MPs warned of consequences of failure to pass anti-money laundering legislation

A high-level delegation from the Asia/Pacific Group on Money Laundering (APG) informed MPs on the National Security Committee yesterday of “negative consequences” for the Maldives if parliament fails to enact anti-money laundering legislation next month.

In an unofficial meeting with the committee’s chair, MP ‘Reeko’ Moosa Manik, and MPs Abdul Azeez Jamal Abubakur and Mohamed Thoriq, APG Co-chair Andrew Colvin warned that the organisation along with the Financial Action Task Force (FATF) “would be left with little option but to take certain measures that would be negative for the Maldives” should the legislation not be passed.

APG Executive Secretary Dr Gordon Hook noted that implementing laws on anti-money laundering and combating the financing of terrorism (AML/CFT) was “an obligation that the Maldives undertook voluntarily when you joined the APG in 2008” as a condition of membership.

“There are 41 countries in the APG. They include every country in the Asia/Pacific region with the exception of North Korea and three tiny Pacific states. Among those 41 countries of which Maldives is a member, you are the only country without a comprehensive AML/CFT framework,” he observed.

The anti-money laundering bill was submitted to parliament in late 2013 and sent to the National Security Committee for further review.

The absence of legislation “makes Maldives very vulnerable to money laundering and terrorist financing,” Dr Hook said.

He added that the vulnerabilities were identified by the International Monetary Fund (IMF) in a report prepared in 2011.

Maldives Monetary Authority (MMA) Assistant Governor Neeza Imad meanwhile told MPs that the Maldives received a very low rating in an assessment by the APG in 2011, after which the central bank began drafting legislation on AML/CFT.

Technical assistance was provided by the APG and the IMF, she noted.

Countries that are listed by the APG for non-compliance with its standards on AML/CFT face “hindrances” in securing foreign direct investment, opening accounts overseas, and conducting international financial transactions, Neeza said.


Dr Hook explained that the APG in its annual meeting last year made a unanimous decision to send a high-level delegation to the Maldives “to express concern prior to the next annual meeting”.

Elaborating on the consequences, Dr Hook noted that 14 member states were subject to review last year by the FATF through the International Cooperation Review Group (ICRG).

“They have what’s called a blacklist and counter measures list. There’s a lot of countries on that list at the moment and there are varying categories on that list. And it doesn’t matter where you are on the list. There are negative consequences to it,” he said.

The consequences include having overseas credit card transactions blocked for citizens of listed countries and the blocking of incoming wire transfers from European banks, Dr Hook said.

“It would be our concern – and the co-chair has expressed that – that the Maldives should not be the subject of those negative consequences at the very time that the Maldives is working very hard to eliminate public debt and to attract foreign investment,” he continued.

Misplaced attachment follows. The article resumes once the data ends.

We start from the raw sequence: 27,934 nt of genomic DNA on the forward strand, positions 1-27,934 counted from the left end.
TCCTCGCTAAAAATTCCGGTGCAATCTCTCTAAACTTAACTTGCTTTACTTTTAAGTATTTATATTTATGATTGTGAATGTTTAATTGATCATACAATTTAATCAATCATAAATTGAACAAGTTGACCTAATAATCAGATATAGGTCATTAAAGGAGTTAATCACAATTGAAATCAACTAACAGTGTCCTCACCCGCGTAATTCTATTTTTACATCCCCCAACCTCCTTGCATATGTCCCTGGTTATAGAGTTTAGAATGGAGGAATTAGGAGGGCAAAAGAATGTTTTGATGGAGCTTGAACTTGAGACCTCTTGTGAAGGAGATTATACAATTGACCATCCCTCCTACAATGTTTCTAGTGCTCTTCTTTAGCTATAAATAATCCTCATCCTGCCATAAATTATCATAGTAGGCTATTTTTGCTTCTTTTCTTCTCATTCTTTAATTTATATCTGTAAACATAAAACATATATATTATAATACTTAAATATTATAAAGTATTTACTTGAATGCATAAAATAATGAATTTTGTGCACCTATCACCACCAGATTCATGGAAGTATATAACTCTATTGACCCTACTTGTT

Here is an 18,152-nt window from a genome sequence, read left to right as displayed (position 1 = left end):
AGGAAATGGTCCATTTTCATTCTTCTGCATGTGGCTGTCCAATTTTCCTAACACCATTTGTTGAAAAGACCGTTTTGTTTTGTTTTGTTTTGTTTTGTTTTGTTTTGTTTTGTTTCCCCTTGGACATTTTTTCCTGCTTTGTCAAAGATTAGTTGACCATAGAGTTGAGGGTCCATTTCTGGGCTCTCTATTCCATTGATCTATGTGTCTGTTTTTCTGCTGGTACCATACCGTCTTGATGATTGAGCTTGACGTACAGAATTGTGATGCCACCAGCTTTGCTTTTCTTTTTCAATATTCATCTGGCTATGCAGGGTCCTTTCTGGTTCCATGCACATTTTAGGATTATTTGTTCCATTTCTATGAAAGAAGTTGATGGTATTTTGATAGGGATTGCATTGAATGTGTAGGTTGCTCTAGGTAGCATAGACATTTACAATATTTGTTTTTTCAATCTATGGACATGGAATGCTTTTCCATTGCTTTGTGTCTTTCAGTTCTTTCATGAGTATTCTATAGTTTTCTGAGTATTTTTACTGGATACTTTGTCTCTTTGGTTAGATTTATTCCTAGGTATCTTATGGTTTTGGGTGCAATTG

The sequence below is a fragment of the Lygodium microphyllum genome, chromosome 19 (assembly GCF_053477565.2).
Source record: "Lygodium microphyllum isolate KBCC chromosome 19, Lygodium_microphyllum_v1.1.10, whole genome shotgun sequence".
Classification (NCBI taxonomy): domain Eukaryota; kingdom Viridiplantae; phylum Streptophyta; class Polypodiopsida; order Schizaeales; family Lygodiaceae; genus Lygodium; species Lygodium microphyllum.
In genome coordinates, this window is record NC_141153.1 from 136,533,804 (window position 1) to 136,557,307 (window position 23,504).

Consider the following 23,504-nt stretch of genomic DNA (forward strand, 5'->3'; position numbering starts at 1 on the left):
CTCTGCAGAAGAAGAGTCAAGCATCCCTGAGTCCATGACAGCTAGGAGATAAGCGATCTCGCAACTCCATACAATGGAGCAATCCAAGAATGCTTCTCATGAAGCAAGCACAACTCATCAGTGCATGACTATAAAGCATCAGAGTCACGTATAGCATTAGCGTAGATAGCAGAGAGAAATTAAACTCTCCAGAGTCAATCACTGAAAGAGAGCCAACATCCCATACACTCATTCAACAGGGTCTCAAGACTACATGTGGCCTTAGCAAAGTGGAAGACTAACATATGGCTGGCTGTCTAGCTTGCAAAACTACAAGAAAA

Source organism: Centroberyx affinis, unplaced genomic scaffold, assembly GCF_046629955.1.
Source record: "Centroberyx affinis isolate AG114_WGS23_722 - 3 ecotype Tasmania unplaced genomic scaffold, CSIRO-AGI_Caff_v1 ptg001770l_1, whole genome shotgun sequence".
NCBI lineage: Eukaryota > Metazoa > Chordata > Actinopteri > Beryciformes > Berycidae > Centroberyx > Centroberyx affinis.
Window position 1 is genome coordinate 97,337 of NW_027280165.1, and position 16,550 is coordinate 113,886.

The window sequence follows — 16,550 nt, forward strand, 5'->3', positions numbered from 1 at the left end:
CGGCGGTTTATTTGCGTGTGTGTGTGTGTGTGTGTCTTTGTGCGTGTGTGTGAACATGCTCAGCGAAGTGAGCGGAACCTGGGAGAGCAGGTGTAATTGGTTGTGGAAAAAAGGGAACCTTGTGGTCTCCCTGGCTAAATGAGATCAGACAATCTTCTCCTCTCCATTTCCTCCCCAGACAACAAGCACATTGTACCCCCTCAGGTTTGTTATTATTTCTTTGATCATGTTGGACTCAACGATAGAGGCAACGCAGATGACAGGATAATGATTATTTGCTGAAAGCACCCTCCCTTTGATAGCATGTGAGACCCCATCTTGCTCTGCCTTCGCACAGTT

The parliament upon returning from recess has “a small window of opportunity” to pass the bill in March, he suggested.

If the legislation is not enacted before the next meeting of the FATF in June, Dr Hook cautioned that the Maldives’ case would be taken under consideration.

“I can indicate that the Maldives is already on a list of jurisdictions that are under consideration by FATF,” he said.

He added that the Maldives “dodged a bullet” last year because the FATF “looked at PNG [Papa New Guinea] as an alternative.”

A review by the FATF “could take upwards to three years,” Dr Hook noted, “during which you in the Maldives would expend a huge amount of resources to try to deal with the issues.”

“You can dodge that bullet if you enact the legislation,” he advised.

Political will

Following statements by the delegation, MP Moosa Manik said that the committee could complete reviewing the legislation in “24 hours” and send it to the floor for a vote in the first week of March.

The opposition Maldivian Democratic Party MP urged the delegation to seek a commitment from the executive as the ruling coalition had “a clear majority” in the People’s Majlis.

In response, the delegation said it has met with Finance Minister Abdulla Jihad and was planning to meet Attorney General Mohamed Anil as well as officials from the Maldives Police Service and the Prosecutor General’s Office.

The MDP chairperson also alleged that some pro-government MPs could be involved in money laundering and might oppose enactment of AML/CFT laws.

MP Abdul Azeez – a member of the ruling Progressive Party of Maldives – however told the delegation that there was “no political will to delay this bill.”

“We are willing to do this and I think it is our obligation to pass this bill for the sake of the nation. There is no will to delay this purposely,” he said.

In his concluding remarks, Colvin said the delegation was encouraged by the assurances from committee members.

“We will make sure that in our report we reflect that. We will need to get back to the [APG] membership and advise them on the progress and we will look on with much interest in March and hope that the bill can make it through the parliament,” he said.